The meaning of Aloha

Now if you are a proper haole or white person, which clearly I am, you might think that aloha is simply the Hawaiian word for hello, but you would be wrong.  What I learned on a dock in Honolulu is that Aloha is the spirit of kindness and generosity toward all people that for some reason is overflowing in Hawaii.  After spending a couple of hours shooting in the commercial fish auction I walked out on the dock and met Kenton and his crew who had just pulled up with a boat full of fish.  After spending a good long time shooting the shit about the fishing industry, surface diving, kids and our youthful indiscretions, my girl asks innocently enough, “Where do you go for sushi in Honolulu?”  Kenton looks at her and says, “Well, I don’t but I got a boat-full of Ahi.  You want some?”  When someone offers you Ahi that’s been out of the ocean for 18 hours, there is only one answer.  So Kenton pulls out a knife, gloves and a sizable whole fish and proceeds to skin it and hack off about 10 lbs. of the freshest fish I think I’ve ever seen.  Then out comes a 5 gallon bucket full of ice, ziplock bags and back to the hotel we went.  When I called my Hawaiian friend to invite him over for a massive sashimi feast and told him the story he said only one word;  ALOHAAAAAA!  And that’s when I got it.

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Terrible Tourist

It’s taken me a while to come to terms with this, but having spent more than 10 years on the road for work, I have become a terrible tourist.  I’m in Hawaii, staying in a very fancy hotel, complete with an infinity pool, refrigerated sunblock  and all the Mai Tai’s you can drink, but my idea of fun on a Thursday is getting up at 4 AM to check out the commercial fish auction.  Unlike the Fulton fish market in New York, if you were fortunate enough to enjoy the hostile atmosphere there back in the day, the people were actually friendly and I was welcome to shoot all day.  And yes I did manage to go home with about 10 lbs. of Ahi but that’s a story for another time.

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A local spot

I love my neighborhood.  I’ve lived on the Lower East Side since 1989 and haven’t wavered in my love affair with it for a moment in spite of gentrification and the destination bars that have regrettably put the neighborhood on the front pages of tabloids on a regular basis.  So when Keith McNally, a restranteur I love for having opened the Odeon in the 1980’s, opened yet another restaurant called Schiller’s a block from my late 19th century, tenement apartment, I was incensed.  I saw it as the beginning of the end and the ultimate expression of bourgoise imperialism.  I refused to set foot in the place until one fateful night when I left the house with my girl during a biblical rainstorm.  She was wearing a tiny skirt and impossibly high heels which necissitated that I put her on my hip and walk her over the small lakes that were forming on every corner.  When we hit the corner of Rivington and Norfolk, I nodded at Schiller’s and we went in.  The impossibly charming Henry Hargraves was tending bar, we stayed for hours, ate, drank, fell in love with the room, but much more so with the people pictured here.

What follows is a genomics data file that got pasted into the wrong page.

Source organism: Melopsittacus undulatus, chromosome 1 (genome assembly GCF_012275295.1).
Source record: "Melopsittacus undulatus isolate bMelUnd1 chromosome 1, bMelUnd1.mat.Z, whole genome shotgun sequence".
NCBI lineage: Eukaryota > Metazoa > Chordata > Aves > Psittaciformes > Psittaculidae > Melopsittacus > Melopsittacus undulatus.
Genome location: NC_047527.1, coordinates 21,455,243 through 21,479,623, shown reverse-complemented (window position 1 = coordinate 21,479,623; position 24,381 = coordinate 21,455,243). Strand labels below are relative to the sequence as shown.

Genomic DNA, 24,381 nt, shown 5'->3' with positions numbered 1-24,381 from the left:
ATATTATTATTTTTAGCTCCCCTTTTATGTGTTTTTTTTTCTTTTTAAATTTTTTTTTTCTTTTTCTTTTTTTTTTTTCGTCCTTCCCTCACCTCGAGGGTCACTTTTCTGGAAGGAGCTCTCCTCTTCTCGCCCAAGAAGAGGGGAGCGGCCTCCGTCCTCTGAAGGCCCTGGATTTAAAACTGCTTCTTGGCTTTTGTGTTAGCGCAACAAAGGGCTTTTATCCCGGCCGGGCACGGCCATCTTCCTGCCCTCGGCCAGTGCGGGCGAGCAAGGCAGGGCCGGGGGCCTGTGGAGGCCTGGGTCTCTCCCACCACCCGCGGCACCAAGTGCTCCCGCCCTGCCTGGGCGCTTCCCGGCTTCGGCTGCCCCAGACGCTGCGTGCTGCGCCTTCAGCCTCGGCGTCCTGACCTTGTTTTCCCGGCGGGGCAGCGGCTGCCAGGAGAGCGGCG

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Sputnik the band, not the dog

Sputnik the band, not the dog

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Gosia primping

Gosia primping

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The South West Continued

Now since I’m on the subject of the south west, I figured there would be no better time to resurrect the volumes of images I have shot there.  I’m about as non-mysical as they come but I can’t deny the spirituality you experience when you are there.  Some people go for the clean air, some are on the lamb or in the witness protection program.  Some people think they can find something that Georgia O’Keefe missed.  Generally I find a lot of disenfranchised people who just always had problems playing with the other children and when you hit the urban centers like Canyon Road in Santa Fe, you find a lot of landscape artists from New York who either couldn’t cut it, or wisely decided not to give  a shit.  But when you get away from the people, there is something there that brings peace and sometimes, answers to your problems, but you have to listen very carefully as the spirits speak very softly.  (Thank you Gill Scott Heron)  Dante’s peak in Death Valley always does it for me, but the last time I was there I found 2 German tourists who got there before me at 4:45 AM.

My favorite state

The last time I read the statistics, New Mexico and West Virginia were running neck and neck for the honor of being the most depressed state in the country.  I’ve been to every state at least once, and most of them too many times.  Hawaii is beautiful and I love hanging out with my friend Dewey and his horses and 650 head of cattle in South Dakota and I turn every miserable trip to Vegas into an excuse to go to California to Death Valley.  For some reason I just love New Mexico.  It’s not something that I think about often but I was having drinks with a friend who is planning a trip there and realized that I had to scan and post images of the VLA (Very Large Array)  in order to convince her to go way out of the way to see it.  I couldn’t articulate it at the time but the beauty of that part of the world lies in what you catch in the corner of your eye as you are balling the jack down the highway just before you spin around to find out what it was.  And yes, that is a dead cow missing her head.

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